Juno Awards of 2007

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Juno Awards of 2007
Date 31 March-1 April 2007
Venue Credit Union Centre, Saskatoon, Saskatchewan
Host Nelly Furtado
Television/Radio coverage
Network CTV
2006 Juno Awards 2008 >

The Juno Awards of 2007 were hosted in Saskatoon, Saskatchewan, Canada on the weekend ending 1 April 2007. These ceremonies honoured music industry achievements in Canada during most of 2006. The event was well known for a possible tape delay by the CTV television network so the network could syndicate The Amazing Race.

Contents

Ceremonies[edit]

Most winners were announced at the Juno Gala Dinner and Awards ceremony on 31 March. This was a non-televised event conducted at TCU Place.[1] At this event, Tom Jackson received the 2007 Humanitarian Award[2] and Montreal-based music business veteran Donald K. Tarlton received the Walt Grealis Special Achievement Award.[3] Gregory Charles, a Quebec-based musician, hosted this gala.[4]

The primary ceremonies of the major awards originated from the Credit Union Centre on 1 April and televised throughout Canada on CTV. Host Nelly Furtado was also the most successful artist this year, winning in five categories: Album of the Year, Artist of the Year, Juno Fan Choice Award, Pop Album of the Year and Single of the Year.

Winners in the following categories were announced during the primary ceremonies:

  • Album of the Year
  • Group of the Year
  • Juno Fan Choice Award
  • New Artist of the Year
  • R&B/Soul Recording of the Year
  • Rock Album of the Year
  • Single of the Year

Telecast[edit]

CTV originally planned to provide a tape-delayed broadcast from 22:00 Eastern Daylight Time to accommodate an episode of the American version of The Amazing Race. However, the network relented due to opposition over the late timing, and scheduled the broadcast live from Ontario and eastward (19:00-21:00 Eastern) and tape delayed in western provinces (21:00-23:00 local time in British Columbia, Manitoba and Saskatchewan, 19:00-21:00 in Alberta). Quickly afterwards, the network made yet another change, allowing Saskatchewan viewers to watch the ceremony live (17:00 Central Standard) in addition to its previously-scheduled timeslot.[5][6]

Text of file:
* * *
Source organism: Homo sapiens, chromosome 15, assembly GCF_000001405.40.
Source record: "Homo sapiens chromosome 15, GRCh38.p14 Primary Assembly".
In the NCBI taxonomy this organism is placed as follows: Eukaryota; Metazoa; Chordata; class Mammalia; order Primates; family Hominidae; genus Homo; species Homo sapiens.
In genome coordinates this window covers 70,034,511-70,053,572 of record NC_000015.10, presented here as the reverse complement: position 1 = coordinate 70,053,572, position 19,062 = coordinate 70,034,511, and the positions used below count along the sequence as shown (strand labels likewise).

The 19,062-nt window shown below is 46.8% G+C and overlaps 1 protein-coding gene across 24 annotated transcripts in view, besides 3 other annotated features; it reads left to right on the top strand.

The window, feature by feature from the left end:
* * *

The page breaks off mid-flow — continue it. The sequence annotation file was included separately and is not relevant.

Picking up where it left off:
National ratings for the Juno telecast were measured by BBM Nielsen at 912 000 viewers, an inferior result compared to the 966 000 viewers for Global's broadcast of The Simpsons or the 1.03 million viewers CBC gained from its airing of At Bertram's Hotel, an adaptation of the Agatha Christie mystery.[7]

Nominees and winners[edit]

Nominees were announced on 6 February 2007.

Artist of the Year[edit]

Winner: Nelly Furtado

Other nominees:

Group of the Year[edit]